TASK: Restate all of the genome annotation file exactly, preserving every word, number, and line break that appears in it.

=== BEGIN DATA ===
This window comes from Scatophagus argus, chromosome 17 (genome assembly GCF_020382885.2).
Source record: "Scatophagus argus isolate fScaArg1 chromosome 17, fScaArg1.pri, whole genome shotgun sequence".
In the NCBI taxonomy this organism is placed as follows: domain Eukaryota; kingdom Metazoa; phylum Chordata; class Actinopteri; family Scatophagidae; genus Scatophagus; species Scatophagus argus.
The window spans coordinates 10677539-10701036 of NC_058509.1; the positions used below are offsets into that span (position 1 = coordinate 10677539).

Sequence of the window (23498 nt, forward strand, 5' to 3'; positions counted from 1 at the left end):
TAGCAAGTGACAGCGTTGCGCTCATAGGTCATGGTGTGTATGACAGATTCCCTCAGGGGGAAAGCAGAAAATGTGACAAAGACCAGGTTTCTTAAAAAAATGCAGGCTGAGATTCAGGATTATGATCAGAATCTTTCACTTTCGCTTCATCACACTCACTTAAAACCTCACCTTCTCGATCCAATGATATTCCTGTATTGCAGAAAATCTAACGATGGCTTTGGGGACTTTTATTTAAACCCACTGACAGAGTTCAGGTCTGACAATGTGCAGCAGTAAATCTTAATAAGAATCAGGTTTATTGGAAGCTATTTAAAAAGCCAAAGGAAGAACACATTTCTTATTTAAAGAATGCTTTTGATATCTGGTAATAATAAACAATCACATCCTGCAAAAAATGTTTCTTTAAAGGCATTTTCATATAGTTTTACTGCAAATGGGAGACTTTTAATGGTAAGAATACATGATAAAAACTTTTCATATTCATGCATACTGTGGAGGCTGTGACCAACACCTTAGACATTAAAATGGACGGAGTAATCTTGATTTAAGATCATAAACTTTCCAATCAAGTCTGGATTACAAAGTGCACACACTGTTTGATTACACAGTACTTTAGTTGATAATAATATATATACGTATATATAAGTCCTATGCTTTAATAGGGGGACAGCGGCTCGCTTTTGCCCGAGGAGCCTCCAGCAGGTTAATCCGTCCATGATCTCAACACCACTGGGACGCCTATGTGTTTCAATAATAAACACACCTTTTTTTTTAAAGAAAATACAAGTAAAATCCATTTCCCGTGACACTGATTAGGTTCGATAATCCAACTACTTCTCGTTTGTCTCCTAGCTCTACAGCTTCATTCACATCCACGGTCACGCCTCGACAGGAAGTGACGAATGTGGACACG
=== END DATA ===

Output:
This window comes from Scatophagus argus, chromosome 17 (genome assembly GCF_020382885.2).
Source record: "Scatophagus argus isolate fScaArg1 chromosome 17, fScaArg1.pri, whole genome shotgun sequence".
In the NCBI taxonomy this organism is placed as follows: domain Eukaryota; kingdom Metazoa; phylum Chordata; class Actinopteri; family Scatophagidae; genus Scatophagus; species Scatophagus argus.
The window spans coordinates 10677539-10701036 of NC_058509.1; the positions used below are offsets into that span (position 1 = coordinate 10677539).

Sequence of the window (23498 nt, forward strand, 5' to 3'; positions counted from 1 at the left end):
TAGCAAGTGACAGCGTTGCGCTCATAGGTCATGGTGTGTATGACAGATTCCCTCAGGGGGAAAGCAGAAAATGTGACAAAGACCAGGTTTCTTAAAAAAATGCAGGCTGAGATTCAGGATTATGATCAGAATCTTTCACTTTCGCTTCATCACACTCACTTAAAACCTCACCTTCTCGATCCAATGATATTCCTGTATTGCAGAAAATCTAACGATGGCTTTGGGGACTTTTATTTAAACCCACTGACAGAGTTCAGGTCTGACAATGTGCAGCAGTAAATCTTAATAAGAATCAGGTTTATTGGAAGCTATTTAAAAAGCCAAAGGAAGAACACATTTCTTATTTAAAGAATGCTTTTGATATCTGGTAATAATAAACAATCACATCCTGCAAAAAATGTTTCTTTAAAGGCATTTTCATATAGTTTTACTGCAAATGGGAGACTTTTAATGGTAAGAATACATGATAAAAACTTTTCATATTCATGCATACTGTGGAGGCTGTGACCAACACCTTAGACATTAAAATGGACGGAGTAATCTTGATTTAAGATCATAAACTTTCCAATCAAGTCTGGATTACAAAGTGCACACACTGTTTGATTACACAGTACTTTAGTTGATAATAATATATATACGTATATATAAGTCCTATGCTTTAATAGGGGGACAGCGGCTCGCTTTTGCCCGAGGAGCCTCCAGCAGGTTAATCCGTCCATGATCTCAACACCACTGGGACGCCTATGTGTTTCAATAATAAACACACCTTTTTTTTTAAAGAAAATACAAGTAAAATCCATTTCCCGTGACACTGATTAGGTTCGATAATCCAACTACTTCTCGTTTGTCTCCTAGCTCTACAGCTTCATTCACATCCACGGTCACGCCTCGACAGGAAGTGACGAATGTGGACACG